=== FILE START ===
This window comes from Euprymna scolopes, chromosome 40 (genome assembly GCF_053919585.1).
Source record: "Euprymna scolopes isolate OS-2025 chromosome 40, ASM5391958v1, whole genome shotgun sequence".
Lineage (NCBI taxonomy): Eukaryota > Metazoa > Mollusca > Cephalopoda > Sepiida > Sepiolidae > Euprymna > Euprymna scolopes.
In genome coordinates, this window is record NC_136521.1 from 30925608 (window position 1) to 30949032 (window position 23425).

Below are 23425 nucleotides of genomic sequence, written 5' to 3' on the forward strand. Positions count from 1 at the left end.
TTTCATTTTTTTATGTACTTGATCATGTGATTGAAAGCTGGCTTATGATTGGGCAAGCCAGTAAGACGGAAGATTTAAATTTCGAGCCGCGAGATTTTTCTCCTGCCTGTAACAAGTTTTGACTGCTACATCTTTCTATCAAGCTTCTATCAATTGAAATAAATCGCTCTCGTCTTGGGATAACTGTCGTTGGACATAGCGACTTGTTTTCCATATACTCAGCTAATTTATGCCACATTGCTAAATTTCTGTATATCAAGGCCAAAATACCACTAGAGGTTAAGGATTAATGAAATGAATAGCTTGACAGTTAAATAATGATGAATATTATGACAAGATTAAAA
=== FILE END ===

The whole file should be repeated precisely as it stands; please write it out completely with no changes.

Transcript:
This window comes from Euprymna scolopes, chromosome 40 (genome assembly GCF_053919585.1).
Source record: "Euprymna scolopes isolate OS-2025 chromosome 40, ASM5391958v1, whole genome shotgun sequence".
Lineage (NCBI taxonomy): Eukaryota > Metazoa > Mollusca > Cephalopoda > Sepiida > Sepiolidae > Euprymna > Euprymna scolopes.
In genome coordinates, this window is record NC_136521.1 from 30925608 (window position 1) to 30949032 (window position 23425).

Below are 23425 nucleotides of genomic sequence, written 5' to 3' on the forward strand. Positions count from 1 at the left end.
TTTCATTTTTTTATGTACTTGATCATGTGATTGAAAGCTGGCTTATGATTGGGCAAGCCAGTAAGACGGAAGATTTAAATTTCGAGCCGCGAGATTTTTCTCCTGCCTGTAACAAGTTTTGACTGCTACATCTTTCTATCAAGCTTCTATCAATTGAAATAAATCGCTCTCGTCTTGGGATAACTGTCGTTGGACATAGCGACTTGTTTTCCATATACTCAGCTAATTTATGCCACATTGCTAAATTTCTGTATATCAAGGCCAAAATACCACTAGAGGTTAAGGATTAATGAAATGAATAGCTTGACAGTTAAATAATGATGAATATTATGACAAGATTAAAA